Tel Aviv to test its first smart road

Tel Aviv is reported to be testing its first electric road that could be used to charge electric cars as they drive.

[quote] ElectRoad is a start-up company which at its inception was aimed at being the enabler of large scale adoption of pure electric buses, with its target being public transportation within cities facilitated by a dynamic wireless electrification system for urban transportation.

The firm says that its technology charges vehicles via cordless power transfers as they drive. The trial will also establish how the technology lasts over time.

The start-up partnered with the local municipality to embed a strip of road on Shoshana Persitz Street with ElectRoad’s “smart road” technology, with the aim of testing how the company’s technology stands up to vehicle traffic and weather over time.

According to regional news source Haaretz, Oren Ezer, the entrepreneur behind ElectRoad was reported saying that the “process of turning a road into a “smart road” is relatively simple, despite the complicated-sounding nature of the technology.” Enzer added that grooves are carved into the asphalt and a chain of copper loops inserted. The chain is in turn connected to a power converter at the side of the road.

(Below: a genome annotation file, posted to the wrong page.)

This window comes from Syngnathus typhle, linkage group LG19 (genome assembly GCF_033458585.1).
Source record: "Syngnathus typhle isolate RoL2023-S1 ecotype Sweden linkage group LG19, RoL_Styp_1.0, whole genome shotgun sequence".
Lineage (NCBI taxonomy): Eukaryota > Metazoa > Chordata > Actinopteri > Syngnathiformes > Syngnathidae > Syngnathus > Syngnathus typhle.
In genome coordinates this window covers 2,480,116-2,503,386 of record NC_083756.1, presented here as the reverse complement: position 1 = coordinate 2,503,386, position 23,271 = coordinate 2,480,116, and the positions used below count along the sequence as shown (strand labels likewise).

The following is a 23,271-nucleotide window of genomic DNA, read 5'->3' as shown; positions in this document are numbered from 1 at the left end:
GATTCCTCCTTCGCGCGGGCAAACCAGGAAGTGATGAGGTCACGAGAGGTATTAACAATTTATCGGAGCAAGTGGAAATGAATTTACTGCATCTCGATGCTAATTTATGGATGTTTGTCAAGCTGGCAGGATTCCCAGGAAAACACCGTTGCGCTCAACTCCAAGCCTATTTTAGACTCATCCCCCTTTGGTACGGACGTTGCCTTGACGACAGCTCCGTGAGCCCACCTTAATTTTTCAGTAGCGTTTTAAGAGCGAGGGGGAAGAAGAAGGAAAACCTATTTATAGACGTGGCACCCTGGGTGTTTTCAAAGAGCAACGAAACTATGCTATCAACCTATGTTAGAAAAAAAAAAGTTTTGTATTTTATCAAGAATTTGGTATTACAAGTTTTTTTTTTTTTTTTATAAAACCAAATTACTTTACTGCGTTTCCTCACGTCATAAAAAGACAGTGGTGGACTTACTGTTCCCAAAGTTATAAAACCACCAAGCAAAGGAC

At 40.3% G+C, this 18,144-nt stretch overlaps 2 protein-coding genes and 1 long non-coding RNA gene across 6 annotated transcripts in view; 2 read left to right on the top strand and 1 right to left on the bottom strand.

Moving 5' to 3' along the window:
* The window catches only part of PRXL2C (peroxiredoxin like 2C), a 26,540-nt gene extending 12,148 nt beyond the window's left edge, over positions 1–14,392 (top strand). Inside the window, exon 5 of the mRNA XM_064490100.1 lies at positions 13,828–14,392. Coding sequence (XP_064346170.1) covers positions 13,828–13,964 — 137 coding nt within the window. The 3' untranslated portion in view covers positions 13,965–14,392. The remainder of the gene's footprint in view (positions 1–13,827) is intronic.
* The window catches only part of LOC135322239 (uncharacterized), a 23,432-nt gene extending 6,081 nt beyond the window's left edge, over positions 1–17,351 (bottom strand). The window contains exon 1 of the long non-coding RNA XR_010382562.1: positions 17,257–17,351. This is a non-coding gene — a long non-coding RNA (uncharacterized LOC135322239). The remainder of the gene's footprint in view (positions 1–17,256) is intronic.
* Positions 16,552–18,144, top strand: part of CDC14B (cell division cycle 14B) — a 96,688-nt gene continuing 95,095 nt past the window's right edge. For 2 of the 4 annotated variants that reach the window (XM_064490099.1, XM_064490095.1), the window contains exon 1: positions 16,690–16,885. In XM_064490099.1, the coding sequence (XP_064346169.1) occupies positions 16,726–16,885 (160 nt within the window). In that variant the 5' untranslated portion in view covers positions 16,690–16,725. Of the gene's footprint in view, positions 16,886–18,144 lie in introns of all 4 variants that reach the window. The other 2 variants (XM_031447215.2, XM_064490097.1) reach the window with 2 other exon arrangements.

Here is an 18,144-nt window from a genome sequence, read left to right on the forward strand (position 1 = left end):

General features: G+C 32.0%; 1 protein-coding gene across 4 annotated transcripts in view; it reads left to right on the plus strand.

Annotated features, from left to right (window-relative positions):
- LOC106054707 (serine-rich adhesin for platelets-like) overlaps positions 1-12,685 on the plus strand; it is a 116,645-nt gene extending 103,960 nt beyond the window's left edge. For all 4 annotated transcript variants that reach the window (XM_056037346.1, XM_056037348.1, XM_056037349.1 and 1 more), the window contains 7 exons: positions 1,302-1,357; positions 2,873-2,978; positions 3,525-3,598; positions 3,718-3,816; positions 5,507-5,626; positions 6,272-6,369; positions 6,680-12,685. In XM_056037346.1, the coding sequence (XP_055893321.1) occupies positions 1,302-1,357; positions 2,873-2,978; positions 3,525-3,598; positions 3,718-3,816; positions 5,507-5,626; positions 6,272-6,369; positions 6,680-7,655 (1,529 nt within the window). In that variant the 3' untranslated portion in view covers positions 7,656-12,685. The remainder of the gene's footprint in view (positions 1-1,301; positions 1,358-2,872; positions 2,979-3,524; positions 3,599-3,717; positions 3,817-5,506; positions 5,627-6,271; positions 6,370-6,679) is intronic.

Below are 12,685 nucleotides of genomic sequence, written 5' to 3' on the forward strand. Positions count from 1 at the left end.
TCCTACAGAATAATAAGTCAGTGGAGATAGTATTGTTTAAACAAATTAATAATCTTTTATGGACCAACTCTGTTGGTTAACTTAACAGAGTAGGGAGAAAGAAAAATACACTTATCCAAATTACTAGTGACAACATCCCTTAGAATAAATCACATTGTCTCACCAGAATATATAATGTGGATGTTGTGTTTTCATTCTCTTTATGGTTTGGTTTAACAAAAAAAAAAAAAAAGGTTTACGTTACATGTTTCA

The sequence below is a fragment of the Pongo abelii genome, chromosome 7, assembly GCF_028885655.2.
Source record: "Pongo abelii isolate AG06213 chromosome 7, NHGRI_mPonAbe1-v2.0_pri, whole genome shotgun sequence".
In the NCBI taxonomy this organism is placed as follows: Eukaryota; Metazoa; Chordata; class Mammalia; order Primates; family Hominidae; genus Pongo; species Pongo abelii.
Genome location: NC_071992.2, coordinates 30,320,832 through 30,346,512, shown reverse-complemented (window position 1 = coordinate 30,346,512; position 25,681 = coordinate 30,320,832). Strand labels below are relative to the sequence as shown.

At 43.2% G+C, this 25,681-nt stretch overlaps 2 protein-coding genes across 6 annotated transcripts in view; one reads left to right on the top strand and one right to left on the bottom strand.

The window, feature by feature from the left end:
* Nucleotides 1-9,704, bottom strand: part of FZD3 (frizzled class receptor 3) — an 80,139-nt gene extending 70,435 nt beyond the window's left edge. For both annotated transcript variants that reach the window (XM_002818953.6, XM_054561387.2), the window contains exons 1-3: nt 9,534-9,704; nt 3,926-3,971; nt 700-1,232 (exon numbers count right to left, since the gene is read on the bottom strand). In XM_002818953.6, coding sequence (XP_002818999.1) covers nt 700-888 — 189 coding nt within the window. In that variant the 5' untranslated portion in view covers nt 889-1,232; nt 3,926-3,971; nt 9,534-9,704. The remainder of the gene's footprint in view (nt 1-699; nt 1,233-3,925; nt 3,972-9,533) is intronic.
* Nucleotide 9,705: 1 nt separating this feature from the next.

Electric cars used in the trial have contacts fitted onto their undercarriage that receive electricity when driving over the smart road. The smart road is designed in such a way that will give the vehicles enough energy to power them as well as charge their batteries.

Smart road technology

Enzer said that electric road technologies are only capable of charging batteries and don’t have the ability to power a vehicle in real-time. He noted that ElectRoad’s technology has the potential to enable electric vehicles to have smaller batteries, making them less expensive and lighter. Its technology shouldn’t affect passing vehicles not fitted with contacts.

Haaretz adds that one of the largest obstacles facing electric vehicles is the need to charge them, as well as the limited capacity and high cost of their batteries. Electric buses for example have batteries weighing 5-6 tons and retail at US$250,000 apiece, which is often half the cost of the electric bus itself.

Tel Aviv Deputy Mayor Meital Lehavi was reported saying that should the trial succeed, the city hopes to conduct a broader pilot with electric buses on the roads surrounding Tel Aviv University.